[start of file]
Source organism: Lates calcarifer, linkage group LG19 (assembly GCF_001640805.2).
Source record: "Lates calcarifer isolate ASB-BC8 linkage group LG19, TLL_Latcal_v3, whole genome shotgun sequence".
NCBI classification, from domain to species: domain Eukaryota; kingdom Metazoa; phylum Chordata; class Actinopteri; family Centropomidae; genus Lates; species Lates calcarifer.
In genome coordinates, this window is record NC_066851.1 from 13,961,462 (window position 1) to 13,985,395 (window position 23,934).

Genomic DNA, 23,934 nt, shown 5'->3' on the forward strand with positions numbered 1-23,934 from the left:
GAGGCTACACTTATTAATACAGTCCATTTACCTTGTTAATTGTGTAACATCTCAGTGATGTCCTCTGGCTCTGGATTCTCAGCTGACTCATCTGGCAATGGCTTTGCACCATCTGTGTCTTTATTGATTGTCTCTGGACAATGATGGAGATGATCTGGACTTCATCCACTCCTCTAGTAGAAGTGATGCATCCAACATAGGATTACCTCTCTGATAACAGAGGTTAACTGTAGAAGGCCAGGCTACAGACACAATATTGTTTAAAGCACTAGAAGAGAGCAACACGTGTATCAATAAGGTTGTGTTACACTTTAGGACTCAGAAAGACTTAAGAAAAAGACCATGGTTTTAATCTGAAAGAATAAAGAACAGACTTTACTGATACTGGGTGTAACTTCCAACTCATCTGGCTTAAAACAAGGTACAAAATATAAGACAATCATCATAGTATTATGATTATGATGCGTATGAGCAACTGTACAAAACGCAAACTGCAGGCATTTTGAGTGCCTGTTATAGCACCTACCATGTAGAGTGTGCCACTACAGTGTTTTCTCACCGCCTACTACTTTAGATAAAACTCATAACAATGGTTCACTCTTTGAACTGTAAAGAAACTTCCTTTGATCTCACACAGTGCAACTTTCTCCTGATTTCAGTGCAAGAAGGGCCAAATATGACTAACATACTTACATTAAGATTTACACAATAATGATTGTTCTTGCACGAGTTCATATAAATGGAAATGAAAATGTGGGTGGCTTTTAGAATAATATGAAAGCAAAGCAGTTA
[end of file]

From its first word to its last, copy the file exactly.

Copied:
Source organism: Lates calcarifer, linkage group LG19 (assembly GCF_001640805.2).
Source record: "Lates calcarifer isolate ASB-BC8 linkage group LG19, TLL_Latcal_v3, whole genome shotgun sequence".
NCBI classification, from domain to species: domain Eukaryota; kingdom Metazoa; phylum Chordata; class Actinopteri; family Centropomidae; genus Lates; species Lates calcarifer.
In genome coordinates, this window is record NC_066851.1 from 13,961,462 (window position 1) to 13,985,395 (window position 23,934).

Genomic DNA, 23,934 nt, shown 5'->3' on the forward strand with positions numbered 1-23,934 from the left:
GAGGCTACACTTATTAATACAGTCCATTTACCTTGTTAATTGTGTAACATCTCAGTGATGTCCTCTGGCTCTGGATTCTCAGCTGACTCATCTGGCAATGGCTTTGCACCATCTGTGTCTTTATTGATTGTCTCTGGACAATGATGGAGATGATCTGGACTTCATCCACTCCTCTAGTAGAAGTGATGCATCCAACATAGGATTACCTCTCTGATAACAGAGGTTAACTGTAGAAGGCCAGGCTACAGACACAATATTGTTTAAAGCACTAGAAGAGAGCAACACGTGTATCAATAAGGTTGTGTTACACTTTAGGACTCAGAAAGACTTAAGAAAAAGACCATGGTTTTAATCTGAAAGAATAAAGAACAGACTTTACTGATACTGGGTGTAACTTCCAACTCATCTGGCTTAAAACAAGGTACAAAATATAAGACAATCATCATAGTATTATGATTATGATGCGTATGAGCAACTGTACAAAACGCAAACTGCAGGCATTTTGAGTGCCTGTTATAGCACCTACCATGTAGAGTGTGCCACTACAGTGTTTTCTCACCGCCTACTACTTTAGATAAAACTCATAACAATGGTTCACTCTTTGAACTGTAAAGAAACTTCCTTTGATCTCACACAGTGCAACTTTCTCCTGATTTCAGTGCAAGAAGGGCCAAATATGACTAACATACTTACATTAAGATTTACACAATAATGATTGTTCTTGCACGAGTTCATATAAATGGAAATGAAAATGTGGGTGGCTTTTAGAATAATATGAAAGCAAAGCAGTTA